The most impressive feature however is the Share button. The function of this button differs depending on what you’re doing. Let’s say for example that you’re reading a cool article on your favorite blog. Click the Share button and you can immediately share the article with some friends using the Mail application

At the moment this Share option only works on Metro apps, developers can build in the Share possibilities themselves.

Another feature of the Start screen that is completely new is the Store. Windows now has an online store where you can download apps. These apps are called Metro application and can only run in full screen or snapped next to another app. When you download an app from the store you can rest assure that the app is thoroughly tested on performance and capabilities. No viruses, spyware or other scary stuff in those apps, only clean good running apps.

A side note on Metro apps: a bunch of them has a so called App bar, just right-click in the app to bring it up. Since those applications run in full screen there is no close button. The apps can be closed by pressing Alt-F4 or by dragging the app from the top of the screen (where the titlebar would be in a normal app) to the bottom of the screen.

Now pay attention class, the next part could be important. The Metro applications can be closed if you want to but why would you? Windows 8 Metro apps work a lot like iOS and WP7 apps. When you press the Windows button on your keyboard you go back to the Start screen and the application itself stays in memory in a so called Tombstoned state. This means that it utilizes a bit of memory to keep alive but uses no CPU. If Windows notices that it doesn’t have enough free memory it will start closing the oldest tombstoned apps. I’ve told you that all Metro apps are tested by Microsoft, this includes a memory test that makes sure that an app doesn’t utilize more memory then is allowed. So please consider using the tombstoned state, Metro is designed this way and stop ranting that Metro apps can’t be closed because they can but they shouldn’t.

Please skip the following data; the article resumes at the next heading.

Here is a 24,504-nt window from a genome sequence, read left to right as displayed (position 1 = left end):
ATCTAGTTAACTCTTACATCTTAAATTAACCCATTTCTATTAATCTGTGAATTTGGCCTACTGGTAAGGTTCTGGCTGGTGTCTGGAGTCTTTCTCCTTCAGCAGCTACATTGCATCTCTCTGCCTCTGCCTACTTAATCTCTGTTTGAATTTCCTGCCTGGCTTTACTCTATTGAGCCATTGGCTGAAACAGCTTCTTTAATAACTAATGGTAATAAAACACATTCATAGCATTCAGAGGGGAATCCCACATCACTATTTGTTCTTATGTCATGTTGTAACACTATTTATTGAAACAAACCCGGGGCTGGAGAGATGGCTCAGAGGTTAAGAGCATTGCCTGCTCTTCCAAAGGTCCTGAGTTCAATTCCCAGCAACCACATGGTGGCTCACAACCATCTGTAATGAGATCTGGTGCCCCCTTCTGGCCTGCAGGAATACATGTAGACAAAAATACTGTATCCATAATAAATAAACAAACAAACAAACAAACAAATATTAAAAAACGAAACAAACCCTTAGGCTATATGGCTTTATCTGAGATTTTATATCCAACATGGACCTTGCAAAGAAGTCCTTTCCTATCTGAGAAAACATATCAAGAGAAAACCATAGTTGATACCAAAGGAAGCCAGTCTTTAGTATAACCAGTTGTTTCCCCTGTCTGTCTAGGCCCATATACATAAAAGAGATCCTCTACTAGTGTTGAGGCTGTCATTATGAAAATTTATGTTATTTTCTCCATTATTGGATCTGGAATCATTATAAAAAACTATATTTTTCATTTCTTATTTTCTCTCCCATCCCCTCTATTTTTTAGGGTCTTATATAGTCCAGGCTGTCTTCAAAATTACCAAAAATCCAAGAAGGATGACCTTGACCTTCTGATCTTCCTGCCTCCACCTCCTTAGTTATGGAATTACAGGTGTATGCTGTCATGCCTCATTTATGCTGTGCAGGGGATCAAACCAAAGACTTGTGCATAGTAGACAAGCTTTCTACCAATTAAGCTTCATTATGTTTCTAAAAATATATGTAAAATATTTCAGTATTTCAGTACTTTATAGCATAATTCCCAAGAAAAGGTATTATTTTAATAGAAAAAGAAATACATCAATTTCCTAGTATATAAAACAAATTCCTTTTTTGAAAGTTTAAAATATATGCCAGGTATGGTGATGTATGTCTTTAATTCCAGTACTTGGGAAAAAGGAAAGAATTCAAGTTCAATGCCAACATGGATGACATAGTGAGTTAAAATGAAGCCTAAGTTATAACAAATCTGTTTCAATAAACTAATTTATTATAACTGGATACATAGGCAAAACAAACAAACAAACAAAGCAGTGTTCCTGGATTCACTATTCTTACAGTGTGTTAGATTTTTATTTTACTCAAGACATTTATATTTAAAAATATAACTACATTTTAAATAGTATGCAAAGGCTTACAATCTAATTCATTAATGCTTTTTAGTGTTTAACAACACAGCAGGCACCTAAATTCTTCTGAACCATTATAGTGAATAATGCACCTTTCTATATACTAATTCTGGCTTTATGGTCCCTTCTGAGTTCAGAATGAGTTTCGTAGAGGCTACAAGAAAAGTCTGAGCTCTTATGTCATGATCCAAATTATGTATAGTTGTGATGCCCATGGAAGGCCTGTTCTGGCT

With that I would like to conclude this post. I hope I’ve shown you that Windows 8 is really worth looking into and that it’s a huge step forward. Microsoft is going for unity among platforms, the so called 3-screen strategy where phone, pc and television (Xbox360) all work in the same way. If you ask me why I like Windows 8 so much the answer would be because it changes everything and nothing at the same time. Everyone can keep working like they always have but the changes they’ve made are all made to make everyone more productive. And it works.

My final message: Stop saying that Windows 8 sucks. Install it on a VHD, second partition or second hard drive and use it for at least 2 weeks for all your daily work. That is the ONLY way to get a decent view on how it works. And please, do not install it in a virtual machine, make 2 clicks and rant on every forum you can find about how you don’t want the Metro UI.


Tags:

Windows 8 | Devices | Metro

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About the author

Hi,

My name is Nico, I’m an MVP Windows Platform Development living in Belgium.
I’m currently employed as a .NET consultant at RealDolmen, one of Belgium’s leading IT single source providers.

I'm also founding member and board member of the Belgian Metro App Developer Network, a user group focussed on Windows 8 and Windows Phone development. If you're in Belgium feel free to drop by if we're doing an event. http://www.madn.be

Since June 2012 I'm a proud member of Microsoft's Extended Experts Team Belgium. And in February 2013 I became a member of DZone's Most Valuable Bloggers family.

In 2013 I became a book author and wrote "Windows 8 app projects, XAML & C# edition".

In 2014 I received the MVP award for the very first time.

I hope to get feedback from my readers either through comments, mail (nico_vermeir@hotmail.com), twitter, facebook, …